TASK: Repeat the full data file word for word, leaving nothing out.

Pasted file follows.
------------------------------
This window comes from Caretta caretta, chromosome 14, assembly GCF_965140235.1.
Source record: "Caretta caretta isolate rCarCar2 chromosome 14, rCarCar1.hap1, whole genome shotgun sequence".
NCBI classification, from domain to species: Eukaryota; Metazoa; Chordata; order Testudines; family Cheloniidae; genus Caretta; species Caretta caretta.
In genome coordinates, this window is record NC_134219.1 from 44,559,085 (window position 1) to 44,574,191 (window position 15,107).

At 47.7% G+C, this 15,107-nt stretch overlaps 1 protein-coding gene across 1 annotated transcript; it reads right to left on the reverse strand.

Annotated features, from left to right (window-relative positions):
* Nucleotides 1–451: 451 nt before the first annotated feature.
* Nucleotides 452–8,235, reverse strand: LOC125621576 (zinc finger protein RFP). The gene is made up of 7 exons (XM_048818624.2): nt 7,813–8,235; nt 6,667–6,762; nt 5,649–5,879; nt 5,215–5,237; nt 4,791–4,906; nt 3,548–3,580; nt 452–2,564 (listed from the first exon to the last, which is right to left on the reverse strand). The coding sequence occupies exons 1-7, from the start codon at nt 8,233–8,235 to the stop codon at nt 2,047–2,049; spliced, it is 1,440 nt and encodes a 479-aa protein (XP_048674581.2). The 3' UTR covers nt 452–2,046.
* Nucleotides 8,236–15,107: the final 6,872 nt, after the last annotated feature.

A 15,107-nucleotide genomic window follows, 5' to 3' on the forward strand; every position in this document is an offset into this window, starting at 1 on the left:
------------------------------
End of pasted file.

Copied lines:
This window comes from Caretta caretta, chromosome 14, assembly GCF_965140235.1.
Source record: "Caretta caretta isolate rCarCar2 chromosome 14, rCarCar1.hap1, whole genome shotgun sequence".
NCBI classification, from domain to species: Eukaryota; Metazoa; Chordata; order Testudines; family Cheloniidae; genus Caretta; species Caretta caretta.
In genome coordinates, this window is record NC_134219.1 from 44,559,085 (window position 1) to 44,574,191 (window position 15,107).

At 47.7% G+C, this 15,107-nt stretch overlaps 1 protein-coding gene across 1 annotated transcript; it reads right to left on the reverse strand.

Annotated features, from left to right (window-relative positions):
* Nucleotides 1–451: 451 nt before the first annotated feature.
* Nucleotides 452–8,235, reverse strand: LOC125621576 (zinc finger protein RFP). The gene is made up of 7 exons (XM_048818624.2): nt 7,813–8,235; nt 6,667–6,762; nt 5,649–5,879; nt 5,215–5,237; nt 4,791–4,906; nt 3,548–3,580; nt 452–2,564 (listed from the first exon to the last, which is right to left on the reverse strand). The coding sequence occupies exons 1-7, from the start codon at nt 8,233–8,235 to the stop codon at nt 2,047–2,049; spliced, it is 1,440 nt and encodes a 479-aa protein (XP_048674581.2). The 3' UTR covers nt 452–2,046.
* Nucleotides 8,236–15,107: the final 6,872 nt, after the last annotated feature.

A 15,107-nucleotide genomic window follows, 5' to 3' on the forward strand; every position in this document is an offset into this window, starting at 1 on the left: